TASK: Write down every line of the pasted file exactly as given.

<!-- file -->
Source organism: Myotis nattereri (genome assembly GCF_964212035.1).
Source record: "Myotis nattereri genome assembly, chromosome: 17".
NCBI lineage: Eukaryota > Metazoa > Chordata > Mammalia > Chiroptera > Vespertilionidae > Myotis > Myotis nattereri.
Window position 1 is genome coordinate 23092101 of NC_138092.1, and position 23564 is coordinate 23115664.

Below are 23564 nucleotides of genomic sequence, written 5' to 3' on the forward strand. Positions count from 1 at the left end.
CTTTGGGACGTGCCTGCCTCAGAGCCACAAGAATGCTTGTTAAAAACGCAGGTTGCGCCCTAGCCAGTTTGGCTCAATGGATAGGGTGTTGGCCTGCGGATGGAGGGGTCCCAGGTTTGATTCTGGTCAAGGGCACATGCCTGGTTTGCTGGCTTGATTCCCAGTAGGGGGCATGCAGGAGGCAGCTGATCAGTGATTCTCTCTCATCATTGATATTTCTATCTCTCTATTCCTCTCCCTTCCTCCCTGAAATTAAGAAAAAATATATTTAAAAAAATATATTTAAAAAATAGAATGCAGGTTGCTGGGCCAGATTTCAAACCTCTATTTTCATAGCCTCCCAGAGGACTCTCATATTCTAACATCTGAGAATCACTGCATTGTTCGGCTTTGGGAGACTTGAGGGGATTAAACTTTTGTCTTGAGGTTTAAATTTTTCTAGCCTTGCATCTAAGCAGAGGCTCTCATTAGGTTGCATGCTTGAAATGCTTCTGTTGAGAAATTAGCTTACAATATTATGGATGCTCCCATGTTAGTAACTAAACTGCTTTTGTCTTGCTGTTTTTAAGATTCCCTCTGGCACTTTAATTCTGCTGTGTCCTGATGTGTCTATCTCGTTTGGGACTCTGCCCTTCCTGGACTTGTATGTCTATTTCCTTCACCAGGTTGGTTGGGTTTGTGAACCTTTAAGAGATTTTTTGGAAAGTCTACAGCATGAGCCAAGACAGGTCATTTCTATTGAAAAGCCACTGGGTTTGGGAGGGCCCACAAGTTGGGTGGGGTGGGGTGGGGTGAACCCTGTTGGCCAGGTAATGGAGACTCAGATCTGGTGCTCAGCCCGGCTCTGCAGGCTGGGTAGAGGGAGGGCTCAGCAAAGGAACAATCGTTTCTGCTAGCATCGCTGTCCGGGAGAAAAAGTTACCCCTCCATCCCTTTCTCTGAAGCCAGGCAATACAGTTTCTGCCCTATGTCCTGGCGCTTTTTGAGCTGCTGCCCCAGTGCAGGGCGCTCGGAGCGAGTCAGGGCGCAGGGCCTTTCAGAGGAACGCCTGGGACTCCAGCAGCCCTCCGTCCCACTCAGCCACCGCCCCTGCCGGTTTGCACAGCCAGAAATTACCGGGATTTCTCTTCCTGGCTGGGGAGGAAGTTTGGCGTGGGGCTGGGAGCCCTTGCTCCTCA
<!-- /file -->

Source organism: Myotis nattereri (genome assembly GCF_964212035.1).
Source record: "Myotis nattereri genome assembly, chromosome: 17".
NCBI lineage: Eukaryota > Metazoa > Chordata > Mammalia > Chiroptera > Vespertilionidae > Myotis > Myotis nattereri.
Window position 1 is genome coordinate 23092101 of NC_138092.1, and position 23564 is coordinate 23115664.

Below are 23564 nucleotides of genomic sequence, written 5' to 3' on the forward strand. Positions count from 1 at the left end.
CTTTGGGACGTGCCTGCCTCAGAGCCACAAGAATGCTTGTTAAAAACGCAGGTTGCGCCCTAGCCAGTTTGGCTCAATGGATAGGGTGTTGGCCTGCGGATGGAGGGGTCCCAGGTTTGATTCTGGTCAAGGGCACATGCCTGGTTTGCTGGCTTGATTCCCAGTAGGGGGCATGCAGGAGGCAGCTGATCAGTGATTCTCTCTCATCATTGATATTTCTATCTCTCTATTCCTCTCCCTTCCTCCCTGAAATTAAGAAAAAATATATTTAAAAAAATATATTTAAAAAATAGAATGCAGGTTGCTGGGCCAGATTTCAAACCTCTATTTTCATAGCCTCCCAGAGGACTCTCATATTCTAACATCTGAGAATCACTGCATTGTTCGGCTTTGGGAGACTTGAGGGGATTAAACTTTTGTCTTGAGGTTTAAATTTTTCTAGCCTTGCATCTAAGCAGAGGCTCTCATTAGGTTGCATGCTTGAAATGCTTCTGTTGAGAAATTAGCTTACAATATTATGGATGCTCCCATGTTAGTAACTAAACTGCTTTTGTCTTGCTGTTTTTAAGATTCCCTCTGGCACTTTAATTCTGCTGTGTCCTGATGTGTCTATCTCGTTTGGGACTCTGCCCTTCCTGGACTTGTATGTCTATTTCCTTCACCAGGTTGGTTGGGTTTGTGAACCTTTAAGAGATTTTTTGGAAAGTCTACAGCATGAGCCAAGACAGGTCATTTCTATTGAAAAGCCACTGGGTTTGGGAGGGCCCACAAGTTGGGTGGGGTGGGGTGGGGTGAACCCTGTTGGCCAGGTAATGGAGACTCAGATCTGGTGCTCAGCCCGGCTCTGCAGGCTGGGTAGAGGGAGGGCTCAGCAAAGGAACAATCGTTTCTGCTAGCATCGCTGTCCGGGAGAAAAAGTTACCCCTCCATCCCTTTCTCTGAAGCCAGGCAATACAGTTTCTGCCCTATGTCCTGGCGCTTTTTGAGCTGCTGCCCCAGTGCAGGGCGCTCGGAGCGAGTCAGGGCGCAGGGCCTTTCAGAGGAACGCCTGGGACTCCAGCAGCCCTCCGTCCCACTCAGCCACCGCCCCTGCCGGTTTGCACAGCCAGAAATTACCGGGATTTCTCTTCCTGGCTGGGGAGGAAGTTTGGCGTGGGGCTGGGAGCCCTTGCTCCTCA